Perceptive, endearing look at the often fraught contacts between Maoris and Westerners, both in history and in the personal life of Harvard Review editor Thompson.
Two decades ago, while on vacation from her graduate studies in literature of the Pacific at the University of Melbourne, the Boston-raised author met a Maori man in Kerikeri, New Zealand. She and Seven (so-named because he is the seventh of ten children) fell in love, married, had three children and lived all over the Pacific before moving in with her parents near Boston. Thompson mingles this personal story with a candid examination of persistent, troubling issues of race and stereotype in the history of the two cultures’ encounters. The first was in 1642, when Dutch captain Abel Janszoon Tasman named the New Zealand inlet where his ships lay anchored “Murderers’ Bay” after a deadly collision with the local Maoris. Subsequent accounts, including those by Cook and Darwin, underscored the indigenous tribes’ “bellicose” nature, yet the author points out that the Maoris’ warlike image was most likely a byproduct of Western contact. Similarly, the initial bewilderment and misunderstanding between the two cultures experienced when she and Seven first met could easily have marred their relationship. Thompson gently portrays her husband’s decidedly non-Western worldview: his resistance to planning for the future, his superstitiousness and his sense of communalism. It challenged her ingrained notions of class and race, and it also occasionally supported the Noble Savage stereotype. “What was funny about living with Seven,” she writes, “was the way those musty paradigms…would periodically spring to life.” She closes with a heartfelt letter to the couple’s three sons, each containing “a little bit of the conqueror and conquered,” asking them not to be sentimental about their dual ancestry since, in the end, their parents aren’t as different as they look.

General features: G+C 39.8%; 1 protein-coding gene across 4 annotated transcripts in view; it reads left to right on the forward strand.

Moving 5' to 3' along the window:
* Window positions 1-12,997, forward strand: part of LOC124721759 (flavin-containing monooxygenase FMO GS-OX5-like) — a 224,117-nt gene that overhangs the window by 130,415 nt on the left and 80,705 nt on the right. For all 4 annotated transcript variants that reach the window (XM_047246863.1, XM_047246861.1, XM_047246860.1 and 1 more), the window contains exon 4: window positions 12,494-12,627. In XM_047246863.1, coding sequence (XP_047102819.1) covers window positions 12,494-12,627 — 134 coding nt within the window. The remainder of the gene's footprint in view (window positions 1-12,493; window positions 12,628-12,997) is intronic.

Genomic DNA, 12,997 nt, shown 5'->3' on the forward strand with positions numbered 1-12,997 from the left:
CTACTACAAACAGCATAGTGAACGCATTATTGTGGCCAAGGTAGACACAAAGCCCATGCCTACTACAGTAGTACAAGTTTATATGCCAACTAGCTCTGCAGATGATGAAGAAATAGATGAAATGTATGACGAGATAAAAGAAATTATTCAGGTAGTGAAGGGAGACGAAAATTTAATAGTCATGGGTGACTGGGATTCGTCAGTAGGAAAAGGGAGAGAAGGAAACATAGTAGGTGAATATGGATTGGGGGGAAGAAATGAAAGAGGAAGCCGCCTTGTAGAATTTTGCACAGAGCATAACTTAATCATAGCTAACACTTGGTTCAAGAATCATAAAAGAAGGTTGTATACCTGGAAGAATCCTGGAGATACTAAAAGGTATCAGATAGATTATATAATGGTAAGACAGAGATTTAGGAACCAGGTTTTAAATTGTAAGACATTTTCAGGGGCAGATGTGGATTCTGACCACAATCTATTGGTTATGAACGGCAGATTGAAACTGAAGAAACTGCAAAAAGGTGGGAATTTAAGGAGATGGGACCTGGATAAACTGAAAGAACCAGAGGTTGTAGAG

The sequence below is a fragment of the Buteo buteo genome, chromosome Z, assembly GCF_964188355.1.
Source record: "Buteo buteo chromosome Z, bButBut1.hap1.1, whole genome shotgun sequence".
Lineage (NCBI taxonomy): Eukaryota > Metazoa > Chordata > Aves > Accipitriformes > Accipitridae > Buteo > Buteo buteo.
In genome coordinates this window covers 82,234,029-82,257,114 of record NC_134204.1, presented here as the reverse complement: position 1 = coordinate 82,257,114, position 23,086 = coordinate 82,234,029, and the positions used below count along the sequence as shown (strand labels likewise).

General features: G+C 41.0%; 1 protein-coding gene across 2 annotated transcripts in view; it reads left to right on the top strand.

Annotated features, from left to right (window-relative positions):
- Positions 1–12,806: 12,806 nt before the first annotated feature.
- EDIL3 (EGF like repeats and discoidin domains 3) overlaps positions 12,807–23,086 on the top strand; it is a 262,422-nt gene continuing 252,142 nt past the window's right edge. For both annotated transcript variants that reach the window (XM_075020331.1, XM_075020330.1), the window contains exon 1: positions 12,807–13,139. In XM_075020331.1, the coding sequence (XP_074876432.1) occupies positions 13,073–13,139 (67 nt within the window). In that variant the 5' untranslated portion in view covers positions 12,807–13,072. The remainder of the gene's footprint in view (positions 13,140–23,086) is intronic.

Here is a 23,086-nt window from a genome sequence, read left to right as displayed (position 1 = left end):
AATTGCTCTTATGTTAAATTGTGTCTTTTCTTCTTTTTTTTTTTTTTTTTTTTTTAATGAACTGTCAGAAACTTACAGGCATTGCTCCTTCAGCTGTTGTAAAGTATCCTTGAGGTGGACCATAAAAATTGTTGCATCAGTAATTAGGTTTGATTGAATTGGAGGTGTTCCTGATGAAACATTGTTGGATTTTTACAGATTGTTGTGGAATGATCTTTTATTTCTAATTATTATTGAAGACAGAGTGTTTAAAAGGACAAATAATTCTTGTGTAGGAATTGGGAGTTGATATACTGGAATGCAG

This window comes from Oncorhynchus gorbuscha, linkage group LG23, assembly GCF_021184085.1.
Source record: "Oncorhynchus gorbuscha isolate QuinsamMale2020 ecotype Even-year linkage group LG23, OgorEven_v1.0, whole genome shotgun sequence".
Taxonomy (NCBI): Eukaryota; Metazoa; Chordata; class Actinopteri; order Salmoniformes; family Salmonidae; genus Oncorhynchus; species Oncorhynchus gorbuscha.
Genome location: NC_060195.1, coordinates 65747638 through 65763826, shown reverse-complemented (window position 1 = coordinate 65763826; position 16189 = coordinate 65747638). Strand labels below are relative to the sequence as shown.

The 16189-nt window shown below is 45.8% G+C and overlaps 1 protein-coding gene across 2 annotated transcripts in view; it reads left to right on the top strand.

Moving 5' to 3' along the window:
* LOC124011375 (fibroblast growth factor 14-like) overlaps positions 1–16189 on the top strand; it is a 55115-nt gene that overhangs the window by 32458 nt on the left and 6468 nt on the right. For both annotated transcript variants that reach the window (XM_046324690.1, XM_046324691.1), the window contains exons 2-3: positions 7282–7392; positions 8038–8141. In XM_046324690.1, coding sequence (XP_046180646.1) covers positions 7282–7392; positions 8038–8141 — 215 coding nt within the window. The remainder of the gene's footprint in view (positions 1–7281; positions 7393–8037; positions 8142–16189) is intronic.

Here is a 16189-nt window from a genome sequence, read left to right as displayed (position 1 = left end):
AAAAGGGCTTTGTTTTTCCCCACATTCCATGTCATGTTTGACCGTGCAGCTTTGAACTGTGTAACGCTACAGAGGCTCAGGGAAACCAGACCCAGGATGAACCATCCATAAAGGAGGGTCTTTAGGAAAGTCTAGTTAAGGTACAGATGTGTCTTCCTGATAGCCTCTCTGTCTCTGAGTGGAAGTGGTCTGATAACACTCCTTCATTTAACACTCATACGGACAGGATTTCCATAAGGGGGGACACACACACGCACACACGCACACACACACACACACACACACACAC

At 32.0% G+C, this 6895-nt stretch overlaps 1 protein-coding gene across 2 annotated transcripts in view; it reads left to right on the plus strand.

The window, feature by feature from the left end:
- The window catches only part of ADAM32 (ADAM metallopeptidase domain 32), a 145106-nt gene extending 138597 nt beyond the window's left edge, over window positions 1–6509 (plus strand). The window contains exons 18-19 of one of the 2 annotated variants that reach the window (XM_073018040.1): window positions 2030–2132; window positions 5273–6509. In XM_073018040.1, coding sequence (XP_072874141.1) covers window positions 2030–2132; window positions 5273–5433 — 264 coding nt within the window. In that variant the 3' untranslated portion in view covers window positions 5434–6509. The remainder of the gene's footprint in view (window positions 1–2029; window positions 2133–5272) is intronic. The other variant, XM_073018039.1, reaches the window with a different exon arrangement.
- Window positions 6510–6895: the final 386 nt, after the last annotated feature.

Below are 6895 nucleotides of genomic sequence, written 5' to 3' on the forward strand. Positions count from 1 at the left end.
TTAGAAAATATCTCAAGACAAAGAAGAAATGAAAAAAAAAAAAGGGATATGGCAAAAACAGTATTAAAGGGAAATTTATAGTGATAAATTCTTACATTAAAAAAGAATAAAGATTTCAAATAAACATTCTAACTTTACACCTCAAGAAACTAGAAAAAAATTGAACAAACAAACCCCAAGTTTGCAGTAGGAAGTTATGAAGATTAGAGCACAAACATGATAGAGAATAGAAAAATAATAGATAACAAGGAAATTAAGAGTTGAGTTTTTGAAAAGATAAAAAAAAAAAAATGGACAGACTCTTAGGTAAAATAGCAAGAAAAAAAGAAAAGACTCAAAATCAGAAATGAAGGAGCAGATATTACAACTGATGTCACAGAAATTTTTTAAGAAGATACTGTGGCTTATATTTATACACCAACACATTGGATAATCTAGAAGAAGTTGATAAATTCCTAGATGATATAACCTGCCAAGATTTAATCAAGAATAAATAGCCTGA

Honest, forthright self-examination engenders a well-wrought sense of shared destiny.